I certainly have no real understanding of costuming for the epic show, Outlander, but I can understand your day. I will be working later today at the hospital and some days we are just running. No eating. No bathroom breaks. Just our passion and compassion carrying us through!

    Love your costuming, Terry, et al. I wish the screen could truly portray/convey all the splendor you create.
    Regards, Lisa

      1. LisaLisa

        My daughter is 14 and is working on her first high school production in wardrobe for Les Mis! She makes her own costumes for cosplay as well. (I really need to take pics of her process!) What tickles me most is her homemade dress form she made out of duct tape and stuffing! I’m really enjoying her creativity and resourcefulness! I imagine that does not change even on “big budget” shows like Outlander. Keep doing what you do and breathe that crisp Scottish air today.

  8. Katiscotch22Katiscotch22

    The UK was way ahead of the USA when it came to 1960’s fashions – Mary Quant and all that. Mid 60’s “knee peeper” (skirt just above the knee and quite the shocker) were the in” style in the UK. They soon gave way by the late 60’s to the micro mini as well as midi length (coats that swept the floor). Capes were also very fashionable. Low chunky heeled shoes with shorter skirts. Higher heels with the traditional mid knee length skirt. Hats weren’t a big thing in the UK anyway. Gloves, shoes and purses had to match. Lots of checks and plaids and paisley were trendy. 3/4 length Leather coats were also in style as were bell bottom pants that actually had bells sewn onto the legs of the pants from the knee down. Oh what fun looking back!!

  9. Avatarsouthernlassie

    Well it didn’t take me long to get bogged down & headed in another direction (attention deficit kicked in). But mostly the things I saw were from early 60’s not 1968. The items I saw that looked appropriate, were very similar to what is in fashion today. However, I didn’t come across any pantsuits that were very popular with professional women in late 60’s.
    You have a tough job & I’m glad you like doing it, because I would never be able to make the right choices.

    1. Avatarsouthernlassie

      I sent a comment earlier that apparently I failed hit the right place to send . I was wondering if you could explain what the glass cylinder with brass fittings at each end with a pendant like attachment on one end is & what is it for? (From the Gellis palate you posted)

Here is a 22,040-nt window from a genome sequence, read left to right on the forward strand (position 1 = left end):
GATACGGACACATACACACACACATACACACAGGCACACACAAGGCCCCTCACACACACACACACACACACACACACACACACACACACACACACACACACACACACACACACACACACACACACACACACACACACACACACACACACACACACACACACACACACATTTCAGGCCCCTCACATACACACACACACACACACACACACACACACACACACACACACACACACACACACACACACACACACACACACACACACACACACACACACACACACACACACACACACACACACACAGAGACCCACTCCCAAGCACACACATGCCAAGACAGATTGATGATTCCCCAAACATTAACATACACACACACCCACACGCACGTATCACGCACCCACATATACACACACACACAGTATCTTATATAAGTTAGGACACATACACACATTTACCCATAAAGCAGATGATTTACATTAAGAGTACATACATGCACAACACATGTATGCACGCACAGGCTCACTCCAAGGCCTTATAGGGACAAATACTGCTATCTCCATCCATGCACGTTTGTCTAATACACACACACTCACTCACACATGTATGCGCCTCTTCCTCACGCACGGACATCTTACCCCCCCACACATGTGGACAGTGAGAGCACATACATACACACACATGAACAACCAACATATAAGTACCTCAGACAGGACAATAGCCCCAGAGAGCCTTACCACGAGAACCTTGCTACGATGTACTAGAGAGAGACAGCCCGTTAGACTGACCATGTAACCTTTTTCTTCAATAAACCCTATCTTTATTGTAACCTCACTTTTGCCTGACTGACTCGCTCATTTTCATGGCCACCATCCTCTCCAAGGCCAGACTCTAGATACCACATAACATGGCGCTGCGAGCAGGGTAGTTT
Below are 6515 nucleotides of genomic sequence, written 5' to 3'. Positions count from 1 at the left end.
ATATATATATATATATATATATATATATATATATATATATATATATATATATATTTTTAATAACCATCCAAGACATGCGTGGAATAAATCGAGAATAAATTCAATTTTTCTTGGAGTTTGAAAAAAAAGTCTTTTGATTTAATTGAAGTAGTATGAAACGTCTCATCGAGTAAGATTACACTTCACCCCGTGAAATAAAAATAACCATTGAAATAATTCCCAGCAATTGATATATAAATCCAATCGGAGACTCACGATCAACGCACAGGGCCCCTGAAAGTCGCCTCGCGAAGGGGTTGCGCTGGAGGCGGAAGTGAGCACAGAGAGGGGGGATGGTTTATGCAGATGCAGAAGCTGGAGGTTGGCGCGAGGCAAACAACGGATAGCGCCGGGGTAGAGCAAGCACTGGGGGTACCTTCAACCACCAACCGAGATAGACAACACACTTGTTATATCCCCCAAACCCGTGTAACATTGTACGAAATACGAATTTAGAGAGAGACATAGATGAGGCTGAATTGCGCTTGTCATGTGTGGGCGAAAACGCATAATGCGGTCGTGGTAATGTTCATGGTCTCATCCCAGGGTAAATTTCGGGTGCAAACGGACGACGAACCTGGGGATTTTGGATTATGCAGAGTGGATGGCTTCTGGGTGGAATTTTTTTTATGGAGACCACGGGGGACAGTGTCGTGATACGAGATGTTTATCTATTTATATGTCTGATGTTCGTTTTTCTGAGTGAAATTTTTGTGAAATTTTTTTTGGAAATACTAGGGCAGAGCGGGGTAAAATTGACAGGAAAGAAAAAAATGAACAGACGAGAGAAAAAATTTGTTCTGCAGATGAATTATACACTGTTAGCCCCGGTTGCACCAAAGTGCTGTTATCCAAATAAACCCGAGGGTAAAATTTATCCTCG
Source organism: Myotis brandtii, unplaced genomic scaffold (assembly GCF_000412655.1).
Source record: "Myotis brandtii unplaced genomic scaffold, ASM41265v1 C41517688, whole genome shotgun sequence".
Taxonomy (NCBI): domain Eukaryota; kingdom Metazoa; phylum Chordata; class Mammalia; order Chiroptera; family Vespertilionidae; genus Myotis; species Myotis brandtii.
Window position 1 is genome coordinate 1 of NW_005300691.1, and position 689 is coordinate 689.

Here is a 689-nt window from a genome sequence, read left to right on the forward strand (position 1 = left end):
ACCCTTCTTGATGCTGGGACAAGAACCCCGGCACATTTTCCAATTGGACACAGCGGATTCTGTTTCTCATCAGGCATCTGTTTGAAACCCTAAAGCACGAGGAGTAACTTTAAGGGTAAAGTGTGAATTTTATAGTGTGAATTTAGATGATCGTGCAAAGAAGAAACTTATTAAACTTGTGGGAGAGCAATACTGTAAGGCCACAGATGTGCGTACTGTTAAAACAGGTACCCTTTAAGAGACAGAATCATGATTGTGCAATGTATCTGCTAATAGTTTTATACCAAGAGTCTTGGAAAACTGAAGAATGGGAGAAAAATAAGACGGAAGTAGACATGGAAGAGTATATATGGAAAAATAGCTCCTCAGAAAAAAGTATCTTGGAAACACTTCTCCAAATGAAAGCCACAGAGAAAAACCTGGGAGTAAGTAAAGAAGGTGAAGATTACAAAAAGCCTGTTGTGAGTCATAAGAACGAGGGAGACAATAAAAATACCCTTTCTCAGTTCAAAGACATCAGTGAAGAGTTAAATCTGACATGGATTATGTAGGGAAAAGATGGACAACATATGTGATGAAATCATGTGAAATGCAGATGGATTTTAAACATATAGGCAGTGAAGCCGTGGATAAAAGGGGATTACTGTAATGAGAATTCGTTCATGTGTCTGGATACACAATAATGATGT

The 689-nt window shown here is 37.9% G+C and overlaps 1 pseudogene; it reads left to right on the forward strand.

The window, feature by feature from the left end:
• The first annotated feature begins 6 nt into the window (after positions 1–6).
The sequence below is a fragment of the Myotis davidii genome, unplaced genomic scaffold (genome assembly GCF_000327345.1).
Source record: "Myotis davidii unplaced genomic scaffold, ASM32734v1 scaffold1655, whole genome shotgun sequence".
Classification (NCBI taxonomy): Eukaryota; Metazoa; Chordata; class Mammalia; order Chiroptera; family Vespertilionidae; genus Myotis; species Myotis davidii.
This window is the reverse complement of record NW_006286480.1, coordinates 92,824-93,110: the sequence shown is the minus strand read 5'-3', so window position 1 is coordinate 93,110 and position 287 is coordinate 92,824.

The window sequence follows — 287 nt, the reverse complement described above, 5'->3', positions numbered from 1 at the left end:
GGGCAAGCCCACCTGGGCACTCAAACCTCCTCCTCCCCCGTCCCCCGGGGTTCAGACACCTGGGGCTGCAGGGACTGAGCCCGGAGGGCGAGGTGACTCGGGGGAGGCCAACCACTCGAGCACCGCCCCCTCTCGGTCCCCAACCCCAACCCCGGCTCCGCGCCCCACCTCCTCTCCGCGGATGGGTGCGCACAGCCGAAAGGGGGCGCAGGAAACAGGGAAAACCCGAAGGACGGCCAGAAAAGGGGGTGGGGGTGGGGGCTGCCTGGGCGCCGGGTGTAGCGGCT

I can’t tell what is inside the cylinder.
      Southern lassie

  10. AvatarLisaW

    My God! It takes me forever when I am just trying to find one item on Ebay or Etsy for myself, never mind hundreds of people. So that’s what a Sunday “down day” looks like for you. 🙁

  11. AvatarHazel

    Hello, well I’m a day out here sorry, but if I’d been shopping yesterday for 60’s outfits or accessories on a Sunday here in Scotland – before I hit the websites – I’d have trawled Byres Road Vintage shops on Ruthven Lane especially ( just off Byres Road) and Charity shops on Byres Rd itself, all open on Sunday plus other city centre shops – in Glasgow that is. Tons of 60’s ‘gear’ ! I was in a few and saw them a few weeks ago. I know it’s easier to buy online comfortably especially bulk buys but if you were looking for a few good character pieces this area of Glasgow is great for retro stuff. Also the ‘Granny Would be Proud’ fair has loads of dealers selling 60’s minis/maxis, crimpolene etcc… hats shoes wigs glasses you name it held in Hillhead Book Club on Sundays (code for glorified superb pub on two levels) or in Glasgow Art School Vic cafe on Saturdays! Great places to visit in Glasgow if you visit – THEN if I’d not got enough would I cosy up to the websites and shop some more…..
    Oh and just took my twin daughters (age 23) to visit two elderly gentlemen who were selling off their mothers clothes locally – I’m in Ayrshire – honestly there were clothes there from 50’s onwards … she had over 200 black skirts size 8 &10 every length shape etc,,, – the house, loft was FULL of clothes some never worn – she never threw anything out – wonderful but sad too.
    If you want details lmk….. I know he’s started passing things onto Vintage places in Glasgow…..
    So good luck with it all Terri,
    Hazel in Scotland (out of lurking mode)

Leave a Reply

This site uses Akismet to reduce spam. Learn how your comment data is processed.